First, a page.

Scott Polar Research Institute commemorates Sir Edgar Speyer – 100 years on

I am so delighted for Prof Tony Lentin that he has succeeded in gaining recognition for Sir Edgar Speyer for bankrolling Scott’s expeditions to the Antartic. Now, 100 years on, a plaque is to be dedicated in his memory at Cambridge’s Scott Polar Research Institute.

German-born Speyer was a philanthropic support of the British arts, innovation and adventure in the Edwardian era. This included saving the Proms when it faced financial ruin and supporting the London Underground too. He was a distinguished member of the Privy Council and friend of the Prime Minister, Herbert Henry Asquith, but the tables turned on him at the outbreak of the Great War in 1914. when he was vilified.  He was accused, among other things, of signalling to German submarines from Sea Marge in Overstrand, his North Norfolk home. Hounded out of the country and forced into exile in the United States, he was found guilty of wartime disloyalty by a judicial tribunal in 1921. He, his wife and British-born children were all stripped of their British citizenship.

Prof Lentin, a senior member of Wolfson College, Cambridge and author of Banker, Traitor, Scapegoat, Spy? The Troublesome Case of Sir Edgar Speyer, lets readers decide his guilt for themselves. But what he is certain of is that history has airbrushed the huge value  provided by Speyer’s support, and he is fervently hopes that the BBC, organisers of The Proms, will now follow suit and acknowledge Speyer’s role in saving the historic and great British musical event from extinction.

The plaque is to be unveiled at the SCRI on Wednesday, 29 October by Dr David Wilson, a great-nephew of Edward Wilson, who died with Scott and his companions in 1912. Speyer personally put up the £5,000 necessary to pay for sending out a ship to rescue Scott and his companions when their ship, the Discovery, was stuck in the polar ice on their first expedition. Scott and Speyer were good friends. Speyer became treasurer of the British Antarctic Expedition in 1909 and raised funds for the second expedition. He was among a small crowd of well-wishers who saw Scott off at Waterloo station.

In a last poignant letter to Speyer on 16 March 1912 Scott told his benefactor, “I thank you a thousand times for your help and support and your generous kindness,” adding “we have been to the Pole and we shall die like gentleman. I regret only for the women we leave behind.” This letter was sold in 2012 for £163,250. Speyer helped to fundraise for the dependents of the explorers and for what later became the Scott Polar Research Institute.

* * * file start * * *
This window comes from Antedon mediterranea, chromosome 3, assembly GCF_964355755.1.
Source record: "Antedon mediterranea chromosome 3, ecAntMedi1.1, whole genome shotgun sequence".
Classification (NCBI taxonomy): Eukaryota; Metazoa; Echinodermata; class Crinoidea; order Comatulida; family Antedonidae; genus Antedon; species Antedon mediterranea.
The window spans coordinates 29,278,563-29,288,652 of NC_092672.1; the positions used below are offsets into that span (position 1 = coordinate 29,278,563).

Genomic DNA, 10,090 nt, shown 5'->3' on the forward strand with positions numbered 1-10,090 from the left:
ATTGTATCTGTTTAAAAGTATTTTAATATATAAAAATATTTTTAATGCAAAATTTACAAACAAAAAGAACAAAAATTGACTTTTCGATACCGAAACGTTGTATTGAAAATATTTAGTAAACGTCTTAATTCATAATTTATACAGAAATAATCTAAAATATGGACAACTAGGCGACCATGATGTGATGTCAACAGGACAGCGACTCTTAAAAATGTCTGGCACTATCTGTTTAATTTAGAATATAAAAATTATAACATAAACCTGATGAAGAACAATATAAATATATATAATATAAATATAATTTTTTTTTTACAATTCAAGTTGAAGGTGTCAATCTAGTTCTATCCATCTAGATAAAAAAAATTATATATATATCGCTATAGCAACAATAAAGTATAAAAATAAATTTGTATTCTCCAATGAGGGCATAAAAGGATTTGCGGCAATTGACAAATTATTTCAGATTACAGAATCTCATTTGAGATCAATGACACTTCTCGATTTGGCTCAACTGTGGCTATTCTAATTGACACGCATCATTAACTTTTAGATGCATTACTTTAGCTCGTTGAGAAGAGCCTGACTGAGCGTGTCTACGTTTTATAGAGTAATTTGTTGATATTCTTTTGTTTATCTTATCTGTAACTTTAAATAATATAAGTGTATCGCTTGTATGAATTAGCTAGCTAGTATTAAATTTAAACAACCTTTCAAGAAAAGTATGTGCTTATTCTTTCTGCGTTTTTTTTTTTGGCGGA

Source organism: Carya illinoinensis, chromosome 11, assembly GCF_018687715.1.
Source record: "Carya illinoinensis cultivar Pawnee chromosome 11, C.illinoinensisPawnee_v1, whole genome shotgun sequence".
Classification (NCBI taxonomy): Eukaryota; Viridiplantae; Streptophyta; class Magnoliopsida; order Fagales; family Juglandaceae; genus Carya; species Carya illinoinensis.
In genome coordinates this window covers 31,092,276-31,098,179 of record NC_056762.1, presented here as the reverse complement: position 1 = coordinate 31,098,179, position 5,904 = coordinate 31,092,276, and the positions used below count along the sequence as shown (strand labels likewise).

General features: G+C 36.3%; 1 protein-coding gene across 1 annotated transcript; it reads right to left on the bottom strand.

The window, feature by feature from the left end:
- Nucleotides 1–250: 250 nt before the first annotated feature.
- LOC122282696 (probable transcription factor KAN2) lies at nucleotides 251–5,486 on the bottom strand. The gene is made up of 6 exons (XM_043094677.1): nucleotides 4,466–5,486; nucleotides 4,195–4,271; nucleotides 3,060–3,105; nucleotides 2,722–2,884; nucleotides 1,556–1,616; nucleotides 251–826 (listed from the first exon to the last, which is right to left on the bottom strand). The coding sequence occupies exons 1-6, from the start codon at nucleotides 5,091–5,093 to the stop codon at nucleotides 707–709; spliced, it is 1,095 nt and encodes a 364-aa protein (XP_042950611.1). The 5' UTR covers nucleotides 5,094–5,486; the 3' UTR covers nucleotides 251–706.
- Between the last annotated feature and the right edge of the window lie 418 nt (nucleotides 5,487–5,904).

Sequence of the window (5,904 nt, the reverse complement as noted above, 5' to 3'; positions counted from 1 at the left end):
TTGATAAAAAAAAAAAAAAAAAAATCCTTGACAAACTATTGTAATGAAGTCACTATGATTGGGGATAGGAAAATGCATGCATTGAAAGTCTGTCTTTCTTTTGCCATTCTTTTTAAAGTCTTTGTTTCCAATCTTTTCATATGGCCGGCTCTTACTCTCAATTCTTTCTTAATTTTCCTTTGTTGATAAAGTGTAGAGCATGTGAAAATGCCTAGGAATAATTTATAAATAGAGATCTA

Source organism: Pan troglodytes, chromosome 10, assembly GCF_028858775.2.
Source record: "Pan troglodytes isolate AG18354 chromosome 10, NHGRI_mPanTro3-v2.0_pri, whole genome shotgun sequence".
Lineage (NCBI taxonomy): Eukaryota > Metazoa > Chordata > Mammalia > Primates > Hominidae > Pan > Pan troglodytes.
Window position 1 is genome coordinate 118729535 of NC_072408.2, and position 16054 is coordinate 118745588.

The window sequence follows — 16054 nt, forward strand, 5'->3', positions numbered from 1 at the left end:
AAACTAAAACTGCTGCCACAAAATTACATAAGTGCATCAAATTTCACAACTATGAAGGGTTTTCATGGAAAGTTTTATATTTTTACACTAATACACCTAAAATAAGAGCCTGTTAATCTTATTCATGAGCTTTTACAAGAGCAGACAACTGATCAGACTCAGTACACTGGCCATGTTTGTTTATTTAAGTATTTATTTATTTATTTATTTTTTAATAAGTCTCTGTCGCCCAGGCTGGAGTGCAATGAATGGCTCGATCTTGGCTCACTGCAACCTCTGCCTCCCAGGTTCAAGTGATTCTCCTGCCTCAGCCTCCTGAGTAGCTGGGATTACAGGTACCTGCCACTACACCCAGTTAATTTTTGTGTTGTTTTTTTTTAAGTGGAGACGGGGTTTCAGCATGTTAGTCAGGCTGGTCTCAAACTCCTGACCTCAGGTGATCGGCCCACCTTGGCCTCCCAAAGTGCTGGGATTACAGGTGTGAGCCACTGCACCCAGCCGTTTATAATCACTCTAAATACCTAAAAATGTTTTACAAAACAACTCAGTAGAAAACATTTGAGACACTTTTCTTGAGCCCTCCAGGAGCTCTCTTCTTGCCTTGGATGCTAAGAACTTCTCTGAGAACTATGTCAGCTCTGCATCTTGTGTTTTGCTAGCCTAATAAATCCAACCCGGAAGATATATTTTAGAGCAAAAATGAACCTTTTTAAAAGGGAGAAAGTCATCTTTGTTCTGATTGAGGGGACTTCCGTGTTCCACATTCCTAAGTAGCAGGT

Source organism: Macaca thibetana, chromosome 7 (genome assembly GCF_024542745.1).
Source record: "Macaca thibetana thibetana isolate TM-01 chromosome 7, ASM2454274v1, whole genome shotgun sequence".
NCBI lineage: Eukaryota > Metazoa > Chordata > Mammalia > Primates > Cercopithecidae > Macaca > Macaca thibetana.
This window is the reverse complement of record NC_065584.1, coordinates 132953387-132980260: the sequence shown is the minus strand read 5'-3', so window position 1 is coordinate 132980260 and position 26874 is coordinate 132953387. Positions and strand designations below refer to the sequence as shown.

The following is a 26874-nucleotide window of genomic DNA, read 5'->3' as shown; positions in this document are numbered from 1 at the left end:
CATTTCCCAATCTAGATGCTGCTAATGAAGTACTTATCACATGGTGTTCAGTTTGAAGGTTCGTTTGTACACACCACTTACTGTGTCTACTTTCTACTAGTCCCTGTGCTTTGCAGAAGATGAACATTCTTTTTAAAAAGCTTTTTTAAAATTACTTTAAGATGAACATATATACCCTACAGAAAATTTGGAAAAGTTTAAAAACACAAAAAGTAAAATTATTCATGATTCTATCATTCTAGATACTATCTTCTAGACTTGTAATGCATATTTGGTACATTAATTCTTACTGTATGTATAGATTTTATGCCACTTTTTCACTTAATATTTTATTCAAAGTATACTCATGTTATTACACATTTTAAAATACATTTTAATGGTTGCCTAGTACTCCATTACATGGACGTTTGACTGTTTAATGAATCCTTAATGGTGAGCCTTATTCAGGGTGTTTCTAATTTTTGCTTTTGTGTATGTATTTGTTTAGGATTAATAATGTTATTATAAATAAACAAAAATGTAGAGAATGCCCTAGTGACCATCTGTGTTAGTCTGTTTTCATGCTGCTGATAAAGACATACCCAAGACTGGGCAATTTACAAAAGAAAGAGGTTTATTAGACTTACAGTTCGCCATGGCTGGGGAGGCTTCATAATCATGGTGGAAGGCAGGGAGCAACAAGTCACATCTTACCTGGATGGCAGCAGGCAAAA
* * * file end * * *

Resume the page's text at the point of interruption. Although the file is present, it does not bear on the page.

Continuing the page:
Prof Lentin said: “Speyer was a visionary entrepreneur who supported the arts, innovation, science and exploration. Scott named a mountain discovered by his first expedition on the western side of the Ross Ice Shelf ‘Mount Speyer’ as a token of his appreciation. Edgar’s wife, Leonora, described it in a letter to Scott in 1906 as ‘our mountain’.

“It is good that, a century on, a memorial will be placed at the Scott Polar Institute dedicated to an inspirational man who I believe has unjustly been airbrushed out of British history. It would also be fitting if the Proms were to show the same kind of recognition for Speyer’s generous acts in saving the Proms from extinction.”

Dr Wilson said: “What happened to Speyer was one of the great wrongs that happened through the Great War. It is good to put that right in its centenary by acknowledging his support for Scott.”

Prof Julian Dowdeswell, Director of the Scott Polar Research Institute, added: “The role of Sir Edgar Speyer in supporting Captain Scott’s expeditions has been largely forgotten. He was a committed supporter of Scott’s expeditions, a good friend who raised the funds for Scott’s last trip to the Antarctic. It is only fitting that Speyer is given recognition for his philanthropy. I believe Scott would have approved.”

How many people spare a thought for Speyer when they travel on the London underground. His company, the Underground Electric Railways Co of London, created the deep-line tunes and electrified the system. By 1912 he was known as the King of the Underground, really of London Transport, since he took over the buses and trams too.

*Prof Lentin will be sharing his good news at Holt Festival in North Norfolk next Monday, 21 July where he will be speaking about his book  and Sir Edgar’s life.

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